I ended up staying inside his studio for 2.5 hours, watching he and his assistants put together simultaneously 3 or 4 paintings. His assistants do not touch the painting unless he gives the go-ahead. Only he mixes the colours, and his assistants just paint the flat-areas or do some preliminary composition sketching. The ideas are all in his head, only he knows what colours he want, where this thing should go. I even posed for him briefly as he needed to sketch a hand placed on a shoulder. OK, I was ‘the shoulder’, not ‘the hand’, but how many of you can say that you have posed for an artist before? Huh?

I had an absolutely incredible time with him, just chatting, listening, learning, watching. Then, I realised, I dropped the map for a reason. I mean, I had already passed by this spot the first time without noticing the studio. Yet, dropping the map and making the decision to retrace my step, made me pass by the studio again. It is a kind of magic for me. It may not mean much to other people, afterall, it was just a chit-chat, but somehow, I felt really lucky, really privileged to have made my acquaintance with the talented Aecio Sarti.

I returned to my hostel, totally happy. As I am on Day 1 of my starving period, I sat in the living room watching a soap opera and munching away at my stale, tasteless bread when a guy in his 50s or so, muttered something in Portuguese to me.

Err… whatever he had asked, I figured the answer should be “Singapore?”. He continued on in Portuguese, before switching to basic English when he only drew blank looks from me. I answered each of his curious little questions simply as I realised that his English was not too strong. He finally asked if I spoke Spanish. “Sí. ¿Y usted? (Yes. And you?)”, I hazarded. Yep, he spoke Spanish as well as he had lived in Peru for a year. Phew!! “Hablamos en español entonces. (We speak in Spanish then.)” I suggested.

Artist-writer Jose Efigenio Pinto Coelho

I drew a chair closer and we chatted for quite a while about this and that, before I found out that he is an artist as well. He is José Efigênio Pinto Coelho from Ouro Preto and he is drawing a series of paintings representing ‘The Way of the Gold’. I think he meant that during the Portuguese colonisation in 1700s, Brazil had a lot of gold. So, mining towns sprung up in the Minas Gerais province and a slave-route was established all the way to Paraty, the main port in those days for exporting gold to Portugal. He had completed about 40 paintings now on the towns and cities related to this part of Brazil’s history. So, he is now in Paraty to paint something.

[An update on his exhibition (in Portuguese) Cultura – Últimos dias da exposição Estrada Real de José Efigênio which I found later over the internet.]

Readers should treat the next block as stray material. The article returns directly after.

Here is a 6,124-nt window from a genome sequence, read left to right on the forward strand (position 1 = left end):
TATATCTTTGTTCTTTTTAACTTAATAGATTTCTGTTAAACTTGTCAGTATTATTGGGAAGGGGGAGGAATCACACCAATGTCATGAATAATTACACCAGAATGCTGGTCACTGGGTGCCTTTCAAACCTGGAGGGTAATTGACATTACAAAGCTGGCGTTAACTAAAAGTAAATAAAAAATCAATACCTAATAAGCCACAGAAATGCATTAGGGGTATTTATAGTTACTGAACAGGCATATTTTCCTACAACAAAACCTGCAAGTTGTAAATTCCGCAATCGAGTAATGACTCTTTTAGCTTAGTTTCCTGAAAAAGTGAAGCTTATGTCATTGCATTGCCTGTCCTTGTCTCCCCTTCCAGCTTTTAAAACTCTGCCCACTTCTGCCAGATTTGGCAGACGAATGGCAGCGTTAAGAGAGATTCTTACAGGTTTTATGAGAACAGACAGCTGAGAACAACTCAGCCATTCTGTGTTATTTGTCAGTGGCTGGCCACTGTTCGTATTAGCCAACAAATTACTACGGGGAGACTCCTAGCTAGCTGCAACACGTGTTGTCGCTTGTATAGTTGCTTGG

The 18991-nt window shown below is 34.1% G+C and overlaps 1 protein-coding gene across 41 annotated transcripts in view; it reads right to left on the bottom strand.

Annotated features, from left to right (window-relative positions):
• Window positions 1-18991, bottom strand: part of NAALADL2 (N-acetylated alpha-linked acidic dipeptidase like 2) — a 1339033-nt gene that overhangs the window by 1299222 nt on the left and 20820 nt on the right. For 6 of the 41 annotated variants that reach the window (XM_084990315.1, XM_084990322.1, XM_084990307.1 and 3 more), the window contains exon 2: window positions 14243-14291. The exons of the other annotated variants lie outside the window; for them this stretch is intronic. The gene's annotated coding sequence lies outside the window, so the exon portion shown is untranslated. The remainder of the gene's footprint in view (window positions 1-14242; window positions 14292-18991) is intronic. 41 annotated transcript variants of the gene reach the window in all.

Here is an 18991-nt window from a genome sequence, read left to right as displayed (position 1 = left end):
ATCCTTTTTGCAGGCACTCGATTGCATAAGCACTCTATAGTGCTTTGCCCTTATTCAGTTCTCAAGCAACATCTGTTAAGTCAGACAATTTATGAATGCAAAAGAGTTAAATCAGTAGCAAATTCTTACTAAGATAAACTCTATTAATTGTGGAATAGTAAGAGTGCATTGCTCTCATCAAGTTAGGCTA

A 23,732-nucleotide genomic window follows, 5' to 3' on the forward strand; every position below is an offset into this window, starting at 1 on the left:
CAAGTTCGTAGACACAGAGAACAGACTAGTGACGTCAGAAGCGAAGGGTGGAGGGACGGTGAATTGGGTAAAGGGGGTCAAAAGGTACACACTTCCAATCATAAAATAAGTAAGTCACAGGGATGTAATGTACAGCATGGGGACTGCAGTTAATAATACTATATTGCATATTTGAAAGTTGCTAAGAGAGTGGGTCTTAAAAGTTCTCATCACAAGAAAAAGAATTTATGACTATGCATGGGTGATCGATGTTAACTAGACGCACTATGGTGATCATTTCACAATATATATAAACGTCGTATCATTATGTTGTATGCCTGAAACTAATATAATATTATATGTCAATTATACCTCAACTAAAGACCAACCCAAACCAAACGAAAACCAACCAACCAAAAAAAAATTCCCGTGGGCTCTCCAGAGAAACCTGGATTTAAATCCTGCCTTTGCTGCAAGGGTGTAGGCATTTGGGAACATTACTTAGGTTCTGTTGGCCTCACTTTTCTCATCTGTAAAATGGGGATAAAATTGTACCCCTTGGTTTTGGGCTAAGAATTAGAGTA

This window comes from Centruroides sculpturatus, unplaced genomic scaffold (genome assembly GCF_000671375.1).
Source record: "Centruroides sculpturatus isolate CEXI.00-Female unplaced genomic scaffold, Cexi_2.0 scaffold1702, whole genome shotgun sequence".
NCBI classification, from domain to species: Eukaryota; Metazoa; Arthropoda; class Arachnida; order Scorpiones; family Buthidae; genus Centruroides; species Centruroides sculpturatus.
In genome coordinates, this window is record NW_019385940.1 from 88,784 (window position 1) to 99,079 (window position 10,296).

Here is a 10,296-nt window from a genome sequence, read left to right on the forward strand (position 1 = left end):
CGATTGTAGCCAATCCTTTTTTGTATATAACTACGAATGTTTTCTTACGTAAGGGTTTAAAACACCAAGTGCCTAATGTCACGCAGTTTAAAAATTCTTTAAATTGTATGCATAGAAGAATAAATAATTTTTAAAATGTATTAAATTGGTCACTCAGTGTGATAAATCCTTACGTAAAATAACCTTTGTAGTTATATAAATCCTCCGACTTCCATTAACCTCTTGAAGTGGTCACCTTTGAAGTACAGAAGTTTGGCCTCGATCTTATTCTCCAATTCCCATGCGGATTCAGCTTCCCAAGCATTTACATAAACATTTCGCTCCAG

We talked more about the cultures of South America and I mentioned I like South American literature and he said that he is also a writer. Wow! He went to his room to retrieve a little book called: José de Ali Baba e o Comando Vermelho (Jose of Ali Baba and The Red Commander). It is a romance with a different touch and about a guy who changed after he returned from his travels. “Como yo. (Like me.)”, I whispered. He heard me and smiled, yes, one does change after one has travelled. I read the first paragraph and to my surprise, although it was in Portuguese, I could more or less figure out what it meant… so far. Then, I was in for another surprise, he gave me the book! He wrote on the front page, a dedication to me and signed off ‘PARA TI’.

Paraty is also sometimes spelled as Parati. And in Spanish, para ti means ‘for you’.

Wow, for me…

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2 Responses to “Para Ti”

  1. Louise Says:

    Hello there,

    I am delighted with your diaries. My sister and I went to Paraty two years ago, fell in love with the place, and bought a condo. We have written our own diaries about what it is like for two older American sisters to buy property in Brazil. We stay 3 to six months at a time so if you really want to know Brazil and Paraty, ask me. Our next trip is March 2007-Sept.2007.

    Also Aecio is our friend. In fact we own one of his large pieces and my sister helps him send art to the States. He was our “stand-in” for finalizing our purchase. He is indeed an amazing and charming man. Hours in his studio fly by.

    So again, if you really want to know more about Paraty, write me.

    Fellow spirit in travel…Louise

  2. Posted from United States United States
  3. Marcus dorsey Says:

    HI! Louise my name is marcus i live in jacksonville fl and go to brazil every five months,i am looking to buy a house or condo there if you could let me konw about the buying game in paraty it would be a great help. Thank and take care marcus.